The Limits of Meaning – Bath Poetry Cafe workshop

Tuesday, 14 October 2014

This Autumn, Sue Boyle, founder and organiser of the wonderful Bath Poetry Cafe has been giving a series of workshops to challenge the poets belonging to the group. These have been taking place in The Open House Centre in Manvers Street.

On Saturday I attended  Limits of Meaning. See Sue’s introduction below:

The Limits of Meaning:  How far can we ‘push’ the medium of language before meaning and/or communication with the audience breaks down?  What can we achieve by ‘pushing’ meaning as far as it can go?  What happens if we choose to push it further still?

As my own poetry normally communicates its meaning fairly clearly I was drawn to this particular workshop because I knew that it would force me to write in a totally different way and to explore poets considered “difficult” by the vast majority of readers. It did not disappoint.  Building up slowly we considered what a poem should be by reading Ars Poetica by Archibald Macleish,  explored the wonderfully whimsical Jabberwocky by Lewis Carroll and wrote our own verses with satisfying made up words, like frither and freast and pantapolk!!  We briefly touched on Coromandel by Oswald Sitwell,  listened to Sue read the beautiful  Death Will Have No Dominion by Dylan Thomas, and then moved into the real meat of the day with two poems from Gerard Manley Hopkins Henry Purcell and That Nature is a Heraclitean Fire and of the comfort of the Resurrection and an extract from T S Elliot’s The Wasteland!! Again we had fun attempting the idiosyncratic style of Hopkins. Totally innovative at his time of writing, Hopkins discards the normal rules of syntax and creates dense verb, adjective and noun heavy lines, including newly created verbs like  footfretted.  The resulting carefully metered style though is full of energy and sounds wonderful read aloud albeit difficult to understand.

This is my resulting piece in the style of Hopkins: (the task to write on Sky, Wind, Autumn)



Jagged, windblown  terminal dance of days, moonsilver skeleton.

Sway green. Sway yellow. Sway red. Sway gold. Teardrops roughtorn.

Skydive. Loosening honour,loosening earthbound ties. Tiny demise. Unwatched,

uncalled for, unmourned. In Autumn’s thickening glaze.


Probably not quite Hopkins but I enjoyed writing and for me the demise of each leaf, the loss that is Autumn resonated with my father’s current situation, in a hospital bed with Alzheimer’s gradually taking away his faculties, his memories , his sense of identity piece by piece.

Finally we created our own brief wasteland, working as Elliot did with disjointed images.  The Wasteland uses normal syntax and in that sense is easy enough to read. What is disorienting is that we do not always know where we are or who is speaking. Like my thoughts on Hopkins,what I am saying is  vastly oversimplified, however for the purposes of this review let it suffice. Sue turned this into a collaborative exercise. We wrote individual pieces broken into sections with the instruction to make it random. Random lines on the subject of a modern apocalypse. Then in pairs we had to use the material generated to create a piece with some of the qualities of Elliot. Working with Claire Coleman this is what the two of us ended up with. Reading it you need to imagine a multitude of voices. We read each line alternately to get that effect however before I give you  a modern wasteland, I want to include Claire’s comments on working collaboratively with another poet:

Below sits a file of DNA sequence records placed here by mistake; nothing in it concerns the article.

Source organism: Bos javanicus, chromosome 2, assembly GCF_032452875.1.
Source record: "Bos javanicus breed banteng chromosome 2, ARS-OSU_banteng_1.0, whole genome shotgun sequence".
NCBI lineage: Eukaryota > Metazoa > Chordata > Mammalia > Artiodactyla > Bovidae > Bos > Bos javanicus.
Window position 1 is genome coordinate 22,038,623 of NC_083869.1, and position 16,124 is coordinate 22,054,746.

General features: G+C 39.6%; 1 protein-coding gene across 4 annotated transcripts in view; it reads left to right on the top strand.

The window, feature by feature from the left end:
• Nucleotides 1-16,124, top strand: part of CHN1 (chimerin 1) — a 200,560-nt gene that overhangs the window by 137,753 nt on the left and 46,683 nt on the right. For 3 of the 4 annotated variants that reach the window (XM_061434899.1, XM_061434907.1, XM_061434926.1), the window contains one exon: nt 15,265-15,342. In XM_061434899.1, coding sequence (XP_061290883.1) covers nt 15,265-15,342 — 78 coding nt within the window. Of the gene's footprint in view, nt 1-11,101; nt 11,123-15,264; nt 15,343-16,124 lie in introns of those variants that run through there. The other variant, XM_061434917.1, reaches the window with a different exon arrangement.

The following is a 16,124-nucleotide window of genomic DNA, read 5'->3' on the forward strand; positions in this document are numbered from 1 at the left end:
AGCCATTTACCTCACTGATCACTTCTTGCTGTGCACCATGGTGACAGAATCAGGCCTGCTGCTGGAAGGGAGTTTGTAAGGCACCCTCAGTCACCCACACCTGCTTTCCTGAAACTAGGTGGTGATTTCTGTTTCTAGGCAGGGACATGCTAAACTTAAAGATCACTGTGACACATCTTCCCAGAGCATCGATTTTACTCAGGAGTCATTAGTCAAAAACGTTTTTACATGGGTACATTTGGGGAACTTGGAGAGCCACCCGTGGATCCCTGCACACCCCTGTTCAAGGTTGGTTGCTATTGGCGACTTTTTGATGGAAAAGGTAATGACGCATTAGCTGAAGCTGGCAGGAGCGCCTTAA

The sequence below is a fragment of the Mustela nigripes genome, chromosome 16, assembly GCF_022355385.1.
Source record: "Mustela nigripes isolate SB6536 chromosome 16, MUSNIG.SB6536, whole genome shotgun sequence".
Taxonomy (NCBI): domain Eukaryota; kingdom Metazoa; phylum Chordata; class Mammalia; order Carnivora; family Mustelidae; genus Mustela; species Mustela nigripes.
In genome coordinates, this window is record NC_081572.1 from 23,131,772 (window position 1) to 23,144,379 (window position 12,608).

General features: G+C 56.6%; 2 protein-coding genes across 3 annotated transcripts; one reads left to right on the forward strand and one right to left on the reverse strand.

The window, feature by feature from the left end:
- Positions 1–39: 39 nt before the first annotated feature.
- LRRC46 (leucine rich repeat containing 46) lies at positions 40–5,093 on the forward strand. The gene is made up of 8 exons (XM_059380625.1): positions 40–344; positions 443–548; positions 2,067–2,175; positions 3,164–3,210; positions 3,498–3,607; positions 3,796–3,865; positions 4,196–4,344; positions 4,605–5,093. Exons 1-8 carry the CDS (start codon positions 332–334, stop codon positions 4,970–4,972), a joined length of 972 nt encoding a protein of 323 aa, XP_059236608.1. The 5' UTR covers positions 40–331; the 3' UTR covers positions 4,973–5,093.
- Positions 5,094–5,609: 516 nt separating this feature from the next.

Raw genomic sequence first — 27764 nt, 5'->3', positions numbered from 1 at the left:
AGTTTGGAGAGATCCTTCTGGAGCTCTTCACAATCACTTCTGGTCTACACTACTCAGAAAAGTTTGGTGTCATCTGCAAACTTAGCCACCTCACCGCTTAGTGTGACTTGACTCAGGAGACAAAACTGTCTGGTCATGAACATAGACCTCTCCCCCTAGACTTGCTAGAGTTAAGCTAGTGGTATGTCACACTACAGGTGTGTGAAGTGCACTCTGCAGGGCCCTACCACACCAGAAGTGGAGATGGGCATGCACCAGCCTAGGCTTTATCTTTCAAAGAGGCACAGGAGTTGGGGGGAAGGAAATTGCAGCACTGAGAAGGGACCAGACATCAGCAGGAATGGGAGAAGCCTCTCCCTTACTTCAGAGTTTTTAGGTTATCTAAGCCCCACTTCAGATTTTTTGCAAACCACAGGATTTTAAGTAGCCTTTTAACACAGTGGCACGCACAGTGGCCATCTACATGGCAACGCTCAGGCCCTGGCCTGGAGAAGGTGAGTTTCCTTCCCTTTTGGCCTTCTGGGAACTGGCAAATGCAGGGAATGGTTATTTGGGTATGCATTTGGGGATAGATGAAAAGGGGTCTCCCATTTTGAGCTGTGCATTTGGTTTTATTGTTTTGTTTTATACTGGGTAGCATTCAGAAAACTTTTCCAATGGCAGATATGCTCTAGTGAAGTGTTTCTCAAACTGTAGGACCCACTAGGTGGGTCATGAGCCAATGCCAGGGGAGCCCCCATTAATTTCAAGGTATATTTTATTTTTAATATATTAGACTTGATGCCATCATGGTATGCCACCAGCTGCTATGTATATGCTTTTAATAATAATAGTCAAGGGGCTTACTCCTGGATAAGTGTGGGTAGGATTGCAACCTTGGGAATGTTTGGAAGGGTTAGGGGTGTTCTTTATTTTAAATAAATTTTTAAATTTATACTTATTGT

I really enjoyed the collaborative process of listening to each other and sparking off each other. E.g. So “we need another children’s rhyme…”

Ah, head, shoulders, knees and toes.” I loved the sensitive interplay between two individual creations, giving each other space from which new lines/ideas can emerge.

(Claire Coleman)

Here is our collaboration – the dark and light reflecting our alternate voices:


Red Tide


bodies falling from the sky

children folded over, stacked

field littered with metal, 

teddy bears, white waxen fingers

if you go down to the woods today….


the sight of flesh became forbidden

only the women and the girls came; gathered to light their candles

place on the blood spattered earth

say a prayer, say a prayer

here comes a candle to light you to bed…


the dead cannot look out

the dead have no eyes

a red tide of body parts

match them if you can

fit leg to hip joint, the ball in the socket

it’s child’s play

heads, shoulders, knees and toes

knees and toes


My conclusion on pushing the limits of meaning in my own work? It has the potential to make my work more original, though only of course if I can come up with something new… On having to work hard to extract meaning? The rewards are there. Sometimes. Some poetry is worth the extra effort it takes to digest. Some not. Some very difficult poetry gets read by only a handful of people and where is the joy in that?

Susan Jane Sims 14th October 2014